IF THE ALLEGATIONS are true, Pfc. Bradley Manning facilitated a damaging breach of national security by funneling thousands of classified documents to the rogue Web site WikiLeaks. But even if so, Mr. Manning does not appear to deserve the treatment he has been receiving at the military brig in Quantico, Va.
Mr. Manning, who could face life behind bars if convicted, has been held in maximum security at the Virginia facility since July. He spends 23 hours a day in his cell. He is allowed out for one hour of exercise each day, has periodic television and visitation privileges and access to reading material, but he is forced to take meals alone and is not permitted direct contact with the others on the cellblock, although he may speak with them through the bars.
For three days in January, Mr. Manning was classified as a “suicide risk,” which meant he had to stay in his cell for 24 hours a day, stripped to his underwear and in “essential blindness” because his glasses were taken away. For roughly the first week of March, he was forced to sleep naked, with only a blanket. Yet brig psychologists and psychiatrists consistently concluded that Mr. Manning was not a danger to himself. (Mr. Manning has since been given a “smock” to wear to bed; he is clothed in a standard jumpsuit during the day, according to the Pentagon.) Mr. Manning is asking the brig’s commander to move him to medium security, which would allow him access to communal areas.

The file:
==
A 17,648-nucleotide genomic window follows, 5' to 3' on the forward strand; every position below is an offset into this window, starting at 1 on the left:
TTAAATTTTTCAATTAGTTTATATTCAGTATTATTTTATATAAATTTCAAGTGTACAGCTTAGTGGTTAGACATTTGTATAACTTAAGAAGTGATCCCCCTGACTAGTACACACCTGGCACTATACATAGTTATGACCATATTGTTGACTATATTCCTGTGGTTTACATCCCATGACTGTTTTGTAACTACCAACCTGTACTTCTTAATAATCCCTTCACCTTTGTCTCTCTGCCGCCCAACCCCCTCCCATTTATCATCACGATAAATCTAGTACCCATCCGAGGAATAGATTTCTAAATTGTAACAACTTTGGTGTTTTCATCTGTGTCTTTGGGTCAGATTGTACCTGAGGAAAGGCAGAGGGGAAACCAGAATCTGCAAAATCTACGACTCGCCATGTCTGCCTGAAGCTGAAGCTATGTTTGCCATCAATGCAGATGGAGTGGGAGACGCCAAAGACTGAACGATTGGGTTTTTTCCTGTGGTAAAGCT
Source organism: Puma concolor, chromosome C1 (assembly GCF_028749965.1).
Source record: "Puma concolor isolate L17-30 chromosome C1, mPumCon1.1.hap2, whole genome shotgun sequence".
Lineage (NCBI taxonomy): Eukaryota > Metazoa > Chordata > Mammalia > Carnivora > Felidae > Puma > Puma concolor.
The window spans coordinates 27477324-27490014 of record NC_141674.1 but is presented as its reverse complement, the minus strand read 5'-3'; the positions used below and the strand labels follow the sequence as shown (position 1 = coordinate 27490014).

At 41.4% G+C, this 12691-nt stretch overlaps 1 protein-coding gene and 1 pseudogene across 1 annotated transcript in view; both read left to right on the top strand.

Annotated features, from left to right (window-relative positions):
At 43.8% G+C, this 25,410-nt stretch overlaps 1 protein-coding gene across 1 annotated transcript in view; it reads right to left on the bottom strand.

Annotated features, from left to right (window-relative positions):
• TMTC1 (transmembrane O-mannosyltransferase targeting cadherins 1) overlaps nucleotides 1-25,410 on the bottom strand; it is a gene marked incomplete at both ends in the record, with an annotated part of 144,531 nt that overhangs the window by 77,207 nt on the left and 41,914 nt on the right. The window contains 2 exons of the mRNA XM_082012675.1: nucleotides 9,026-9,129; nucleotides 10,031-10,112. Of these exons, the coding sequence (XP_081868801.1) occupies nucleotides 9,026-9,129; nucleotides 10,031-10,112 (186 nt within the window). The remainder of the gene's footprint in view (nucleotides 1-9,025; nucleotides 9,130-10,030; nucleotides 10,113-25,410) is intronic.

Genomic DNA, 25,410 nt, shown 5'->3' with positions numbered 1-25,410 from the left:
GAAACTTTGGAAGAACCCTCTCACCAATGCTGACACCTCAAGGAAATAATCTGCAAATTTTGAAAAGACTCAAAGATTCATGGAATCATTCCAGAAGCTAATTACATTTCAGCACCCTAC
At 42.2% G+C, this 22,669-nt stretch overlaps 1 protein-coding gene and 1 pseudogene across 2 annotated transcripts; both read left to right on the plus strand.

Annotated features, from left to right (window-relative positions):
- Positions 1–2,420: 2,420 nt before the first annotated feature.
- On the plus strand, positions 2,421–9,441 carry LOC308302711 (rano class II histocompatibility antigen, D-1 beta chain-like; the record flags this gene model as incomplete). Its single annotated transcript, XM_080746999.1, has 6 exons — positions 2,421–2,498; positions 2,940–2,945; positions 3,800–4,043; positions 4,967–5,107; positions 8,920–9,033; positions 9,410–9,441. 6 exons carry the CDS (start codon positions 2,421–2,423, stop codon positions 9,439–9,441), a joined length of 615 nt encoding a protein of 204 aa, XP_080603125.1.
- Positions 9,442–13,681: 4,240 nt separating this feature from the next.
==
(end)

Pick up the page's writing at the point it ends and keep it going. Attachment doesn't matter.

Senior Defense Department officials say the current level of security is appropriate because of the seriousness of the charges against Mr. Manning. And they argue that they have imposed additional, “prevention of injury” (POI) restrictions to keep Mr. Manning from hurting himself — or from being hurt by others.
Some at the Defense Department may feel pressured to exercise all precautions to prevent harm from befalling Mr. Manning; after all, they would undoubtedly be blamed for either allowing or causing such harm. But it is difficult to understand why Mr. Manning is being held under these extremely restrictive conditions. His alleged crimes are serious, but they are not violent. The brig at Quantico is tiny, holding roughly one dozen individuals at any given time; shouldn’t personnel be able to control such a population even if some wish to harm a man they may consider a traitor?
The episodes of forced nudity are particularly disturbing. In both instances, nudity was imposed after, according to Mr. Manning, he had run-ins with brig personnel, leading to questions about whether it was payback for mouthing off. And Mr. Manning’s treatment comes uncomfortably close to the kind of intimidating and humiliating tactics disavowed after the abuses at the Abu Ghraib and Guantanamo prisons that eroded the country’s standing in the world.
Before abruptly resigning his post this week, State Department spokesman P.J. Crowley called Mr. Manning’s treatment “ridiculous and counterproductive and stupid.” That sounds about right.